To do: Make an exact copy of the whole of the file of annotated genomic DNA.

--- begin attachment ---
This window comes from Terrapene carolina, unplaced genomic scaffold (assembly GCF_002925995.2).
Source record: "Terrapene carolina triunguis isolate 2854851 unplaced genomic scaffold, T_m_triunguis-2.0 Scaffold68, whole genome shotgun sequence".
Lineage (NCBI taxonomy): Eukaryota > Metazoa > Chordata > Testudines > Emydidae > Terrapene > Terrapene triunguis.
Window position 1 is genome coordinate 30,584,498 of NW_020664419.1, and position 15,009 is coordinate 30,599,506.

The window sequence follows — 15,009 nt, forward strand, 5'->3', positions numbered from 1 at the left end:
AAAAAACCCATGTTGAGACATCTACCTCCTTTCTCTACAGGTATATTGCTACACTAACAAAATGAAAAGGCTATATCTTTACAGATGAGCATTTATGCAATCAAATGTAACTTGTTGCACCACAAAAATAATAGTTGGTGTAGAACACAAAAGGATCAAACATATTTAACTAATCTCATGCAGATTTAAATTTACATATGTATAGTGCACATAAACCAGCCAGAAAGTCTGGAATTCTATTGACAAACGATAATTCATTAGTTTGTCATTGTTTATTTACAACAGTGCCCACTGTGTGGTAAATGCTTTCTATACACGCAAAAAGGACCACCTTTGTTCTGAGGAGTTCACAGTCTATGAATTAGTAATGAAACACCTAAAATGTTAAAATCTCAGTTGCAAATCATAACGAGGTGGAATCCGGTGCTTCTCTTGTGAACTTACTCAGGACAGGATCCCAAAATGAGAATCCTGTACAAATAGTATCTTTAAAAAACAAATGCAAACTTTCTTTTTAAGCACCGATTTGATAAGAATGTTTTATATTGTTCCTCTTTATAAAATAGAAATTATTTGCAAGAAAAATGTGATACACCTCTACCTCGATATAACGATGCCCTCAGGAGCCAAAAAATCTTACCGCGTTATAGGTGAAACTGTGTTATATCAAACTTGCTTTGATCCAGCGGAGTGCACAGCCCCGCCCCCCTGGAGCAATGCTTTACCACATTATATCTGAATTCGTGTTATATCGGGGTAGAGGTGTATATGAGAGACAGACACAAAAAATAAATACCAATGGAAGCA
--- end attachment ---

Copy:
This window comes from Terrapene carolina, unplaced genomic scaffold (assembly GCF_002925995.2).
Source record: "Terrapene carolina triunguis isolate 2854851 unplaced genomic scaffold, T_m_triunguis-2.0 Scaffold68, whole genome shotgun sequence".
Lineage (NCBI taxonomy): Eukaryota > Metazoa > Chordata > Testudines > Emydidae > Terrapene > Terrapene triunguis.
Window position 1 is genome coordinate 30,584,498 of NW_020664419.1, and position 15,009 is coordinate 30,599,506.

The window sequence follows — 15,009 nt, forward strand, 5'->3', positions numbered from 1 at the left end:
AAAAAACCCATGTTGAGACATCTACCTCCTTTCTCTACAGGTATATTGCTACACTAACAAAATGAAAAGGCTATATCTTTACAGATGAGCATTTATGCAATCAAATGTAACTTGTTGCACCACAAAAATAATAGTTGGTGTAGAACACAAAAGGATCAAACATATTTAACTAATCTCATGCAGATTTAAATTTACATATGTATAGTGCACATAAACCAGCCAGAAAGTCTGGAATTCTATTGACAAACGATAATTCATTAGTTTGTCATTGTTTATTTACAACAGTGCCCACTGTGTGGTAAATGCTTTCTATACACGCAAAAAGGACCACCTTTGTTCTGAGGAGTTCACAGTCTATGAATTAGTAATGAAACACCTAAAATGTTAAAATCTCAGTTGCAAATCATAACGAGGTGGAATCCGGTGCTTCTCTTGTGAACTTACTCAGGACAGGATCCCAAAATGAGAATCCTGTACAAATAGTATCTTTAAAAAACAAATGCAAACTTTCTTTTTAAGCACCGATTTGATAAGAATGTTTTATATTGTTCCTCTTTATAAAATAGAAATTATTTGCAAGAAAAATGTGATACACCTCTACCTCGATATAACGATGCCCTCAGGAGCCAAAAAATCTTACCGCGTTATAGGTGAAACTGTGTTATATCAAACTTGCTTTGATCCAGCGGAGTGCACAGCCCCGCCCCCCTGGAGCAATGCTTTACCACATTATATCTGAATTCGTGTTATATCGGGGTAGAGGTGTATATGAGAGACAGACACAAAAAATAAATACCAATGGAAGCA